Daily VideoJune 7, 2013
Obama Calls for High Speed Broadband at U.S. Schools
Watch North Carolina School Engages Tech Generation With... on PBS. See more from PBS NewsHour.
President Obama wants to put faster broadband and high-speed wireless internet connections in nearly every school in the country. By doing so, he hopes to promote learning in the digital age and keep the U.S. competitive with other countries. This new plan, entitled ConnectED, could cost several billion dollars, but administration officials say the benefits could be even larger.
To help promote the benefits of ConnectEd, the president visited a middle school in Mooresville, N.C. this week where every student from high school to kindergarten has access to computers and teachers use laptops to teach and interact with their students. Since the use of technology has been brought to the Mooresville classrooms in 2008, the district’s graduation rate has jumped ten percent, from 80 percent to above 90 percent.
Most school districts across the country already have a broadband internet connection, but many are too slow for teachers to stream video or use online education tools. The administration hopes that by promoting greater access to the internet, the president’s new program will help “transform teaching and learning in this country.”
To reduce the cost, President Obama has asked the Federal Communications Commission (FCC) to improve a program that is already in place, the E-Rate program. The E-Rate program was created in 1996 to help schools cover the cost of technology.
“I think I’m learning a lot more in fourth grade, because, if we have to have a question, it’s easier to get it from the computer than the dictionary.” –Mooresville Middle School Student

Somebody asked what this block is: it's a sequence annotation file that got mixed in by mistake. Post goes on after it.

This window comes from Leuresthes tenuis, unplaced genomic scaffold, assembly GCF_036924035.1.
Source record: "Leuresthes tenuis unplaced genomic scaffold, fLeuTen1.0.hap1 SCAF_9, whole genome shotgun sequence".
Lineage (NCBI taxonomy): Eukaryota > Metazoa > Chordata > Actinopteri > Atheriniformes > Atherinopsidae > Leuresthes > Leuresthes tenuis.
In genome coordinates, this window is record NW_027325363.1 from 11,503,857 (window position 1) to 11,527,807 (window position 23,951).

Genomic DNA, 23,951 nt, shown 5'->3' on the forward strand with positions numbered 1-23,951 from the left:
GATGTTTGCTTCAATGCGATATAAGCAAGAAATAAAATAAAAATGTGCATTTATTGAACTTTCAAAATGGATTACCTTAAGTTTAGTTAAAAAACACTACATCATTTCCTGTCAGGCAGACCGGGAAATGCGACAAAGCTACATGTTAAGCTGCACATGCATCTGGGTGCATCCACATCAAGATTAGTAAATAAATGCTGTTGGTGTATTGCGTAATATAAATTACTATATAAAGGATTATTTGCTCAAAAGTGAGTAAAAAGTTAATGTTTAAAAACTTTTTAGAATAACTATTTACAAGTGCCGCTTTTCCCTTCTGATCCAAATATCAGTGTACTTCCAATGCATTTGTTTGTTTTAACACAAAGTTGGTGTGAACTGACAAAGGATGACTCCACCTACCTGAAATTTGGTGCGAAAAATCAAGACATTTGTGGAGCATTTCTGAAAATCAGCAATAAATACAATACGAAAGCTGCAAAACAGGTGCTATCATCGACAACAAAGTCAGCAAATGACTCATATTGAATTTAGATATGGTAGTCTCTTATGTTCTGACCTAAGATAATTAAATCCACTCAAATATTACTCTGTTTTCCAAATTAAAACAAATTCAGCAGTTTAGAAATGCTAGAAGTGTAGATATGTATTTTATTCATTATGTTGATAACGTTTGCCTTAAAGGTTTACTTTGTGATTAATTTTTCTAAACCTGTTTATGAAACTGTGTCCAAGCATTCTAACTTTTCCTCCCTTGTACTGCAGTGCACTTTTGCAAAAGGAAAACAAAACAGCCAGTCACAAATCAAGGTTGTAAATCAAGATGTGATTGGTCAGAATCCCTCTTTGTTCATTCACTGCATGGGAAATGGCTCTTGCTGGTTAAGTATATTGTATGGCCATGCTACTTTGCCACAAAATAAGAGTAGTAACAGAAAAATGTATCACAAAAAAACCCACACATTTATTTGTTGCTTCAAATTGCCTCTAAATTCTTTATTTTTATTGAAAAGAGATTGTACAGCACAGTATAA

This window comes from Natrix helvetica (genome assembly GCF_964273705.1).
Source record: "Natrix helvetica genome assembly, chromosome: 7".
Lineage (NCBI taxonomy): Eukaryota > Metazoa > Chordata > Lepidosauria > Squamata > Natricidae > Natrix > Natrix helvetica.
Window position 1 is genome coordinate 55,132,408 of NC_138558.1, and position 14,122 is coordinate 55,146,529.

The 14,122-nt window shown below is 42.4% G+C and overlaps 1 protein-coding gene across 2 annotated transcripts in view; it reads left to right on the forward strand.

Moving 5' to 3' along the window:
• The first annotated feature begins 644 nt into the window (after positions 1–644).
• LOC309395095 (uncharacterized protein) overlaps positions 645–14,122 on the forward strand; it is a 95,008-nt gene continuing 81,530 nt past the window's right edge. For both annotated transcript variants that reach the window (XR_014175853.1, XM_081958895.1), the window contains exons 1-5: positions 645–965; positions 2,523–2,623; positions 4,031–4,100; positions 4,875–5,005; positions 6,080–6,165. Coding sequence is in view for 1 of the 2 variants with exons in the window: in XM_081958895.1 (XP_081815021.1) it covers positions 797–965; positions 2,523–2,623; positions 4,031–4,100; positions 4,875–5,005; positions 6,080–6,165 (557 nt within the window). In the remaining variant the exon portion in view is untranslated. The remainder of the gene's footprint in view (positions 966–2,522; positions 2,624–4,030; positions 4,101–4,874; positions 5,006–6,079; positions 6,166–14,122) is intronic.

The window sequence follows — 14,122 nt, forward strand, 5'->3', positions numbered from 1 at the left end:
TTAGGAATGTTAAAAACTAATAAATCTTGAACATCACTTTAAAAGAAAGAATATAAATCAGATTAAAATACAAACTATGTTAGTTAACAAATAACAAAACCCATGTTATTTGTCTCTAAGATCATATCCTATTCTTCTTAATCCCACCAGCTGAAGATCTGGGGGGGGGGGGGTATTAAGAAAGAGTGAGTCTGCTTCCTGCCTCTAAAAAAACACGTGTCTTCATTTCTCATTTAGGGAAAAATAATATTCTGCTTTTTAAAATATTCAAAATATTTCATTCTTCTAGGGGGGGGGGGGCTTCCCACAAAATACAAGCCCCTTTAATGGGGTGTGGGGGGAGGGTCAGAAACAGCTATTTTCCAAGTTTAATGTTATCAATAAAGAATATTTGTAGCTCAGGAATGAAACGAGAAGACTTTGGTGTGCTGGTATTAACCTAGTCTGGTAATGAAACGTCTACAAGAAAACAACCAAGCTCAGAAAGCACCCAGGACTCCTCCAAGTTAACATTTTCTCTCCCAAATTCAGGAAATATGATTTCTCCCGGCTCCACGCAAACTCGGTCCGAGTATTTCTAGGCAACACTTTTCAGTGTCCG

Warm up questions
1. What is the internet?
2. What helps you learn the most?
3. How might the internet be used as a classroom tool?
1. Do you think that giving students faster internet connections is an important goal? Why or why not?
2. How do you use the internet to complete school assignments? How will this change as you get older?
3. What might be some negative aspects to bringing more technology into the classroom?
— Compiled by Becky Gaskill for NewsHour Extra
Tooltip of related stories
Tooltip of more video block
Submit Your Student Voice
The Democratic National Convention wrapped up its third day on Wednesday in Philadelphia with speeches by President Obama, Vice President Joe Biden and former New York City Mayor Michael Bloomberg. Continue readingArts & CultureEconomicsHealthScienceU.S.UncategorizedWorld
The Democratic National Convention began on Monday amid protests from supporters of Sen. Bernie Sanders and calls for unity to back Hillary Clinton. Continue readingArts & CultureEconomicsHealthScienceU.S.UncategorizedWorld
While Clinton has topped the annual Gallup poll of “most admired woman” each of the last 14 years, a CBS poll last month showed nearly two-thirds of Americans say they don’t think she is honest or trustworthy. Continue readingArts & CultureEconomicsHealthScienceU.S.UncategorizedWorld
Born and raised in Queens, New York, to a family of privilege, Donald Trump grew up in a 23-room house and was driven to private school by the family chauffeur. Continue readingArts & CultureEconomicsHealthScienceU.S.UncategorizedWorld
Republican presidential nominee Donald Trump chose Indiana Gov. Mike Pence as his vice president, despite the two disagreeing on a number of political and social issues. Pence has served as governor of Indiana since 2012, and a member of the U.S. House of Representatives for 12 years. Continue readingArts & CultureEconomicsHealthScienceU.S.UncategorizedWorld